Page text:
Exxon's Climate Fraud Trial Nears Its End: What Does the State Have to Prove to Win?

Exxon is accused of misleading investors about risks related to climate change. Here's what New York's AG has to establish and how Exxon is fighting it.

Rex Tillerson, Exxon's former CEO, leaves court after testifying. Credit: Drew Angerer/Getty Images

Rex Tillerson, Exxon's former CEO and former secretary of state in the Trump administration, leaves court on Oct. 30, 2019, after testifying in Exxon's investor fraud trial in New York. Credit: Drew Angerer/Getty Images

ExxonMobil's investor fraud trial is nearing a close, after two weeks of testimony from executives, investors and expert witnesses. The oil company stands accused of defrauding investors by misleading them about the risks the business faces from climate change, in civil charges brought by the office of New York Attorney General Letitia James.

With only days left before the two sides deliver their closing arguments, here's a look at what the attorney general needs to prove and how Exxon is fighting the claims.

What does the New York attorney general need to show in order to win?

The case was brought under New York's Martin Act, which gives the attorney general broad powers to investigate financial fraud. Lawyers for the state will have to convince Justice Barry Ostrager, who will decide the case, that Exxon made materially misleading statements—in other words, statements that an investor would likely have found important when deciding whether to buy or sell a stock, and that were false.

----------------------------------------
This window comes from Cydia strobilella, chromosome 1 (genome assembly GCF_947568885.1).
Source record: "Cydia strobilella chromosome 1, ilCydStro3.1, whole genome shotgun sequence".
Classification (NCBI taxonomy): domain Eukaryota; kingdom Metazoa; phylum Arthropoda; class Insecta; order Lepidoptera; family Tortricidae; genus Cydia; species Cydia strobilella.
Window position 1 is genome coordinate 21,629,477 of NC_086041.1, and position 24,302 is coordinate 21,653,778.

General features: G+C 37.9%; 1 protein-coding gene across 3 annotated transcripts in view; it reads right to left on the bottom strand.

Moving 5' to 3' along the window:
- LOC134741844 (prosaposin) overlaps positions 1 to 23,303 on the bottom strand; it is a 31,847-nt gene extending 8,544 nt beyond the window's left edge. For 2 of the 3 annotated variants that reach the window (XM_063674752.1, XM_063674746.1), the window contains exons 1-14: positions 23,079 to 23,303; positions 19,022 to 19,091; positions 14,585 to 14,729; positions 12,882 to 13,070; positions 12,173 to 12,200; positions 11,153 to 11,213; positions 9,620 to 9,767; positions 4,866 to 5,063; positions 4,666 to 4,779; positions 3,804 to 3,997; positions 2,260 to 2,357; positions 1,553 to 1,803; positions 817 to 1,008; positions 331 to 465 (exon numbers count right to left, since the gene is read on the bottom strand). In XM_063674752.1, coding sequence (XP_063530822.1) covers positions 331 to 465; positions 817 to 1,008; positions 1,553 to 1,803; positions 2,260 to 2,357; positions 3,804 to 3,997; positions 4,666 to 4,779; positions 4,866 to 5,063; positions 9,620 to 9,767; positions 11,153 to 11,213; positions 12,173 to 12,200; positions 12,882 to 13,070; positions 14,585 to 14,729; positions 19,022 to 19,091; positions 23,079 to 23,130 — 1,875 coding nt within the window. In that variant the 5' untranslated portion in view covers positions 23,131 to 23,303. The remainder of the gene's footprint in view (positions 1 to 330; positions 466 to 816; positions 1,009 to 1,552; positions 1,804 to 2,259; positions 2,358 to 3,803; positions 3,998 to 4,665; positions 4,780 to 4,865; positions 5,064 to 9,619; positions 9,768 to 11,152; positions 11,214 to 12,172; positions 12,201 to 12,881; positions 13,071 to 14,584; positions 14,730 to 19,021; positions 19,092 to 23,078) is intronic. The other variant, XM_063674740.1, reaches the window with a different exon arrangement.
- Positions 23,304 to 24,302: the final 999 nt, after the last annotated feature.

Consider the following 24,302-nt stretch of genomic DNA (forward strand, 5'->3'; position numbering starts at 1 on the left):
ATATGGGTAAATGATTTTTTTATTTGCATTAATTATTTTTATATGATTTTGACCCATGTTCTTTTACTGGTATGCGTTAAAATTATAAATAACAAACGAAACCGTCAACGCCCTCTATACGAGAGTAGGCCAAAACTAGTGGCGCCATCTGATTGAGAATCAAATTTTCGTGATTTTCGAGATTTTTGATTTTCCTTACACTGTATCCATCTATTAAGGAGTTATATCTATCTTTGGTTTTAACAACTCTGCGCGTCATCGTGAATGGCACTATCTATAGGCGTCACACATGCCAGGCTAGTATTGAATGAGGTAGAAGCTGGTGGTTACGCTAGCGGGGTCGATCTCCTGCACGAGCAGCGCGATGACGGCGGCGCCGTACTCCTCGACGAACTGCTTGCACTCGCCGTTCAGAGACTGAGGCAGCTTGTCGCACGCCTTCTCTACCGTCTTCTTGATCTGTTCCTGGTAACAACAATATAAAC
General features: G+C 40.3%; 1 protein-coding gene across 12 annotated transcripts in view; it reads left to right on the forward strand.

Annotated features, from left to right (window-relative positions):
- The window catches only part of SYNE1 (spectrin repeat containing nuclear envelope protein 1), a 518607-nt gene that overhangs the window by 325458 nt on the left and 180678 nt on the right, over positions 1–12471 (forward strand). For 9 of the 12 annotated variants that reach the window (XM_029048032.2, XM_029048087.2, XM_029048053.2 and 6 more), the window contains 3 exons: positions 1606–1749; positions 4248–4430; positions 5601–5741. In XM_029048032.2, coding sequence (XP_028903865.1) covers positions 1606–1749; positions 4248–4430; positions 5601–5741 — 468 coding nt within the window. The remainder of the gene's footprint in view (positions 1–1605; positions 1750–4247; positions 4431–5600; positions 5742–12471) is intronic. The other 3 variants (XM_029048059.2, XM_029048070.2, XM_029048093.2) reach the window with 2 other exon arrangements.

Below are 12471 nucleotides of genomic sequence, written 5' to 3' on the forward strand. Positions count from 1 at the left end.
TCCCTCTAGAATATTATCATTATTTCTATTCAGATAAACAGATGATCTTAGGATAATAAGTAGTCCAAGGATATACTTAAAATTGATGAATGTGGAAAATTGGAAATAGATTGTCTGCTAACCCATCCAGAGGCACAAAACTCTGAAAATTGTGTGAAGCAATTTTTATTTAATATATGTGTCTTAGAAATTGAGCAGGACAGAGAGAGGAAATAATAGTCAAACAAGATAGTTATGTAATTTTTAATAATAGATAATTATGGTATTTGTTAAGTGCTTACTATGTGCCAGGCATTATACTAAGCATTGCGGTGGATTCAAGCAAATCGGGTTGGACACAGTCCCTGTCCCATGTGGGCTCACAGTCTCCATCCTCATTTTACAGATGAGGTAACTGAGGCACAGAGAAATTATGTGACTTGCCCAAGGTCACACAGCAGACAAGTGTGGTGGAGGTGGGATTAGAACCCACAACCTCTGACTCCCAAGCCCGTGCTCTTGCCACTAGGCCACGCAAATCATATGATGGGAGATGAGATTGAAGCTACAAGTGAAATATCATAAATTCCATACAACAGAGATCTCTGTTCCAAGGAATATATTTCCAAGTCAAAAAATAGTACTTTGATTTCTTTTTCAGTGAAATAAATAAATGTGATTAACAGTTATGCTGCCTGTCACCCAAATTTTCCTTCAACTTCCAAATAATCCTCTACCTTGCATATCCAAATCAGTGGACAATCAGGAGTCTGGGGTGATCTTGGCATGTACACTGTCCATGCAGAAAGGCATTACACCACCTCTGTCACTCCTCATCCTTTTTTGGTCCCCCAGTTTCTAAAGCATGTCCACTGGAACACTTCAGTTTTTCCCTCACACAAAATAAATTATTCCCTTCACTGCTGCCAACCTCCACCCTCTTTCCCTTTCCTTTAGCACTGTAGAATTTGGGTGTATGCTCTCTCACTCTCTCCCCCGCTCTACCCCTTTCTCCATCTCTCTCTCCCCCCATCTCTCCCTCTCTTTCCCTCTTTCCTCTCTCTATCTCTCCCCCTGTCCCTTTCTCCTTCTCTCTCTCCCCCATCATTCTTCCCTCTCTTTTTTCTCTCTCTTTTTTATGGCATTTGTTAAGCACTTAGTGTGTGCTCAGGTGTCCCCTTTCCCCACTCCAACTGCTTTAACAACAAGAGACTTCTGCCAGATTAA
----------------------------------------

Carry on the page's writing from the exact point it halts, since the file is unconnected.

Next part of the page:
The attorney general is also asking the judge to award damages. To win such a ruling, the state will have to show that the statements affected Exxon's value.

Even if the attorney general can't establish this impact on the company's value, the judge could choose to issue an injunction, ordering Exxon to correct its disclosures, without awarding damages.

How has the AG's office tried to show that Exxon misled investors?

The state's lawyers have pointed to the company's public reports, disclosures and statements by its executives that said Exxon was accounting for the risks of climate change by applying a "proxy cost"—used to estimate the financial impact of future climate regulations—consistently across its business.

In fact, Exxon had a second set of lower estimates for these financial impacts that it used internally but did not disclose to investors, the attorney general alleges. (Applying a lower estimate for carbon costs had made high-emissions projects, like those in Canada's tar sands, where Exxon is a top producer, appear like more attractive investments.)

Exxon's disclosures made no mention of this second estimate—which it called a "greenhouse gas cost"—save for a report it issued in March 2014.

 

The attorney general's lawyers have asked Exxon witnesses about a presentation that a senior manager gave to top executives in May 2014 that recommended the company align the lower greenhouse gas cost used internally with the higher proxy cost.

Notes from that presentation gave two reasons for making this change, both of which bolster the attorney general's case.